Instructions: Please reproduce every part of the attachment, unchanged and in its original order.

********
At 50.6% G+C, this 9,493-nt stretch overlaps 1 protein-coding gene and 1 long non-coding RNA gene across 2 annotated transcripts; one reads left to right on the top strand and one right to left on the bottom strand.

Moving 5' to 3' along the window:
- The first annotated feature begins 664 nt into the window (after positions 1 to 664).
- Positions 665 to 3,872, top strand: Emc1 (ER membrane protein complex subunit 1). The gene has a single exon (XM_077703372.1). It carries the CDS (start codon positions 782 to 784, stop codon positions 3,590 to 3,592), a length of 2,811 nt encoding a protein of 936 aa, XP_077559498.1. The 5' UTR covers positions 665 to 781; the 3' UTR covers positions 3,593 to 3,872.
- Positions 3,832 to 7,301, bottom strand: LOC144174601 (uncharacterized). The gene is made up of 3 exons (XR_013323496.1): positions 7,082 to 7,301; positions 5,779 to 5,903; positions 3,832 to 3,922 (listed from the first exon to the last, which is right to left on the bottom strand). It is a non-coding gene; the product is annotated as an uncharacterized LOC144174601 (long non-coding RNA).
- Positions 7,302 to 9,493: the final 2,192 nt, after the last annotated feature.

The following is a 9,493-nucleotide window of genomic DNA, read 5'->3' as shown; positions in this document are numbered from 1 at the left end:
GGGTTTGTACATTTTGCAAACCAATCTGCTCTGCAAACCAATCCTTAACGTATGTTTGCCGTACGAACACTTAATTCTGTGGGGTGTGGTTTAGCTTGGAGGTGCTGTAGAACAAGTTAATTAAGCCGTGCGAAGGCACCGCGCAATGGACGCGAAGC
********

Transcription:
At 50.6% G+C, this 9,493-nt stretch overlaps 1 protein-coding gene and 1 long non-coding RNA gene across 2 annotated transcripts; one reads left to right on the top strand and one right to left on the bottom strand.

Moving 5' to 3' along the window:
- The first annotated feature begins 664 nt into the window (after positions 1 to 664).
- Positions 665 to 3,872, top strand: Emc1 (ER membrane protein complex subunit 1). The gene has a single exon (XM_077703372.1). It carries the CDS (start codon positions 782 to 784, stop codon positions 3,590 to 3,592), a length of 2,811 nt encoding a protein of 936 aa, XP_077559498.1. The 5' UTR covers positions 665 to 781; the 3' UTR covers positions 3,593 to 3,872.
- Positions 3,832 to 7,301, bottom strand: LOC144174601 (uncharacterized). The gene is made up of 3 exons (XR_013323496.1): positions 7,082 to 7,301; positions 5,779 to 5,903; positions 3,832 to 3,922 (listed from the first exon to the last, which is right to left on the bottom strand). It is a non-coding gene; the product is annotated as an uncharacterized LOC144174601 (long non-coding RNA).
- Positions 7,302 to 9,493: the final 2,192 nt, after the last annotated feature.

The following is a 9,493-nucleotide window of genomic DNA, read 5'->3' as shown; positions in this document are numbered from 1 at the left end:
GGGTTTGTACATTTTGCAAACCAATCTGCTCTGCAAACCAATCCTTAACGTATGTTTGCCGTACGAACACTTAATTCTGTGGGGTGTGGTTTAGCTTGGAGGTGCTGTAGAACAAGTTAATTAAGCCGTGCGAAGGCACCGCGCAATGGACGCGAAGC